The Financial Express

Biryani: A ‘Musafir’ from Persia caught by the Mughals

| Updated: March 29, 2022 21:06:22

Biryani: A ‘Musafir’ from Persia caught by the Mughals

Suppose it is the annual function day in the school. What can be the most possible lunch? Of course, biryani.

Or, suppose, you are wandering in the alleys of Puran Dhaka. What would be the possible lunch you are going to eat? It’s biryani again.

Biryani has become a household name in the subcontinent. Even, today there are expensive restaurants that are basically serving only one type of item, biryani, and still are very popular.

While sucking soft and smooth marrows from the bones of the meat of your favourite biryani, have you ever thought, how this mouthwatering dish came to Bangladesh? Ethnically, is it our own? Or it came from somewhere else?

Well, the word ‘Biryani’ originated from the Persian words ‘Birian’ and ‘Birinj.’ Birian refers to something that is fried before cooking, whereas Birinj is the Persian word for rice.

Taking names as the first identity, most people think that biryani is Persian food. The food travelled to the subcontinent with the Mughals in the 15th century and thus developed and settled here (probably for eternity, considering its popularity!).

But, long before the Mughals came to the Indian subcontinent, there used to dish similar to biryani.

In Tamil, there is the reference of a dish named ‘Oon Soru,’ which is almost as old as a couple of thousand years. This Oon Soru used to be made of rice, meat, ghee, coriander, turmeric, pepper, bay leaf and many more.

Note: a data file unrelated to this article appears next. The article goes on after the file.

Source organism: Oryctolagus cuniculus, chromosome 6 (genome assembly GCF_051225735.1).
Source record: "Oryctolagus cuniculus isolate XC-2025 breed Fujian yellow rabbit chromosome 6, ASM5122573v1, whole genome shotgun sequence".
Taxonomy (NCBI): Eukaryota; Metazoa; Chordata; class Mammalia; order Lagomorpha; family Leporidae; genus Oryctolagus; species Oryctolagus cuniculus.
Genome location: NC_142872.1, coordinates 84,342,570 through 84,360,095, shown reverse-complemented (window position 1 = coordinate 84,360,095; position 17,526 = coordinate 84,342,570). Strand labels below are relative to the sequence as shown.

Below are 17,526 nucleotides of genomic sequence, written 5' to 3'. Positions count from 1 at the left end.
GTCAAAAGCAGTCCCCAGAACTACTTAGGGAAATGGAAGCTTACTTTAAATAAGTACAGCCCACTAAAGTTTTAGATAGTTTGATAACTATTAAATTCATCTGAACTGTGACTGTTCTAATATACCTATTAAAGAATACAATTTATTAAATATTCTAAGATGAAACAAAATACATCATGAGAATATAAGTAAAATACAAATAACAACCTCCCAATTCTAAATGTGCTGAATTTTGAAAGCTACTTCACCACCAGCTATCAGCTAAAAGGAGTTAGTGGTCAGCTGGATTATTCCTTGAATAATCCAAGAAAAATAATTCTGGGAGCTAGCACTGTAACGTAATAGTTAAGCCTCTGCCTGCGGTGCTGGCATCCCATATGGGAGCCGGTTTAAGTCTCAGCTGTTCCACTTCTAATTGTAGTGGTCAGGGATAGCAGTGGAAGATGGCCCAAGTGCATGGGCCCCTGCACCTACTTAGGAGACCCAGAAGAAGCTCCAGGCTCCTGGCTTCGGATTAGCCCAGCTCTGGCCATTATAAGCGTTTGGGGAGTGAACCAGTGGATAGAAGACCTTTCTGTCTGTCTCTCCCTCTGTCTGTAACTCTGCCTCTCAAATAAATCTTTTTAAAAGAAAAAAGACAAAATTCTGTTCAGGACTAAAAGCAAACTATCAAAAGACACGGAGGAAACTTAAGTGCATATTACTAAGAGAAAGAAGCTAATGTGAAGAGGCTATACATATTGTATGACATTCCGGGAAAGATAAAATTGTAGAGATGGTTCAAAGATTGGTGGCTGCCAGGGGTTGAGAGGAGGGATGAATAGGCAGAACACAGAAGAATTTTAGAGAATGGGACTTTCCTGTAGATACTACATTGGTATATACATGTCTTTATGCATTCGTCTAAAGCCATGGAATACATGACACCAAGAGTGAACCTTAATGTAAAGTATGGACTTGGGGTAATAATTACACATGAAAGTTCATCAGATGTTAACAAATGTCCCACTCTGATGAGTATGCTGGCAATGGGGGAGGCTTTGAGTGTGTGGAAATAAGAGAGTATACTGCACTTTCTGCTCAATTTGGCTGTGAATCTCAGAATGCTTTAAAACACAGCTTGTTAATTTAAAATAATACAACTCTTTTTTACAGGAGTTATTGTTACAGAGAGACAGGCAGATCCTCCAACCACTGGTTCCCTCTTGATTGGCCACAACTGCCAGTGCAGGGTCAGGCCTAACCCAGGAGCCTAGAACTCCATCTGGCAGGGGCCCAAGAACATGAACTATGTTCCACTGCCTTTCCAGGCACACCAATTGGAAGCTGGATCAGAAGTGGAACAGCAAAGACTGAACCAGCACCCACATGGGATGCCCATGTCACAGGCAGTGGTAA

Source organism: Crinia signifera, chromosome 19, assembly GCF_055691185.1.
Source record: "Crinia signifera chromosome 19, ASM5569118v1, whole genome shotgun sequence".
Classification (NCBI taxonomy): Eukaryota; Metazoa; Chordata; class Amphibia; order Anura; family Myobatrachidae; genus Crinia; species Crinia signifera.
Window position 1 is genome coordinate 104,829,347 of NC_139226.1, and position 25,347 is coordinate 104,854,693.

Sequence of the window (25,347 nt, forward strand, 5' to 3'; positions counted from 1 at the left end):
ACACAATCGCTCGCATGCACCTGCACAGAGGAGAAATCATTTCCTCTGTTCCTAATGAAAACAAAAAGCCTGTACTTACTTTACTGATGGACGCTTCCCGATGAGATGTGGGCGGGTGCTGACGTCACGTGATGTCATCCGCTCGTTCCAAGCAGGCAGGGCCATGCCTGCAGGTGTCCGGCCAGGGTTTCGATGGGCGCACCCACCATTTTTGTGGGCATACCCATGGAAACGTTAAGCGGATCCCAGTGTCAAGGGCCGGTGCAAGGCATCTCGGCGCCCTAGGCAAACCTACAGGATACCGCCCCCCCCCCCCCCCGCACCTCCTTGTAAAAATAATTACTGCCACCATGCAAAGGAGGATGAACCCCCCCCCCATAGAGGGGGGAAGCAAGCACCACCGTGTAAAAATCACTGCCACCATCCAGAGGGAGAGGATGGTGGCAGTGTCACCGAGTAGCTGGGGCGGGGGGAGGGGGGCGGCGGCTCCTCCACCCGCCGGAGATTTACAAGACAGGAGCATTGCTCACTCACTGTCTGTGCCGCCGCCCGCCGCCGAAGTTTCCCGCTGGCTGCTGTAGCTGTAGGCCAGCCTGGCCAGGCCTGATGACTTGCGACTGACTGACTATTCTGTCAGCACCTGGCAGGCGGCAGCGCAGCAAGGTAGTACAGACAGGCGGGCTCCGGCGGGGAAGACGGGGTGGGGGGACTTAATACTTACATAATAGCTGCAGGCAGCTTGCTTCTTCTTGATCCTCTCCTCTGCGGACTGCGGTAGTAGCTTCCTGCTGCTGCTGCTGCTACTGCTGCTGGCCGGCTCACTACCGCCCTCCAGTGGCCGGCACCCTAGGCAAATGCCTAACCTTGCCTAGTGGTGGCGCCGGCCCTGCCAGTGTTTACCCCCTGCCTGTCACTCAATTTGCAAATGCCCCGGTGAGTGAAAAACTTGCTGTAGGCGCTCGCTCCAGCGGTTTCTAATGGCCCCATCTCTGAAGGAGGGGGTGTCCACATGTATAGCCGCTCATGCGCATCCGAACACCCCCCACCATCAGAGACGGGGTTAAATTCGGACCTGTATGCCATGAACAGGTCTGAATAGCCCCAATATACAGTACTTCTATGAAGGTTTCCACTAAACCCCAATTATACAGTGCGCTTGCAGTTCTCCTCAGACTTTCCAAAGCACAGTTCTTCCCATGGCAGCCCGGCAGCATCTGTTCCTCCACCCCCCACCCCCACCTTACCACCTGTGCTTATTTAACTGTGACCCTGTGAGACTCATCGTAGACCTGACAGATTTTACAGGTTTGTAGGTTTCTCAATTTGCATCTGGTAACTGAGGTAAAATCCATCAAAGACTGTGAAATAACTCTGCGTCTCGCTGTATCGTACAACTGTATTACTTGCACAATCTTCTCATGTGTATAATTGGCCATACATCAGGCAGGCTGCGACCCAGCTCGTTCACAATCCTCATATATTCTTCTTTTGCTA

However, whether biryani has a subcontinental origin or not, the fact is widely accepted that the development of biryani was made by none but the Mughals.

There is a myth related to biryani, centring Mumtaj–after whose name the Tajmahal was named, wife of the famous Mughal ruler Shahjahan.

Once, while visiting the barracks, noticing the unhealthy soldiers, she ordered the chef to create a dish with meat and rice for the soldiers. The chef also added other spices and cooked the dish over a wood fire.

Some also say biryani was brought to the subcontinent by Taimur long, the famous Turk-Mongol emperor in the late 14th century.

On its journey of 500 years, biryani was modified several times and now has several variants.

For example, The Mughlai Biryani contains perfectly spiced meat and rice carrying the aroma of kewra water. This can be said to be an ancestor of today’s Kacchi biryani.

There is also Lucknow Biryani, known as the ‘Pukki Biryani.’ This variant is made of separately cooked meat and rice, which are later layered in a copper vessel. This is also called Awadhi Biryani, because it was modified by the nawabs of Awadh.

Kolkata biryani is lighter on spice and cooked with pieces of brown fried potatoes. The meat is marinated mainly with yoghurt. The meat and rice are separately cooked. This particular biryani was invented by Nawab Wajid Ali Shah.

Hyderabadi Biryani was mainly influenced by Emperor Aurangzeb after he became the ruler of Hyderabad. The speciality of the dish is the usage of aromatic saffron.

Apart from these, there are other variants like Bombay biryani, Bangalorean biryani, Thalassery biryani and so on, fulfilling the appetite of people from different regions.

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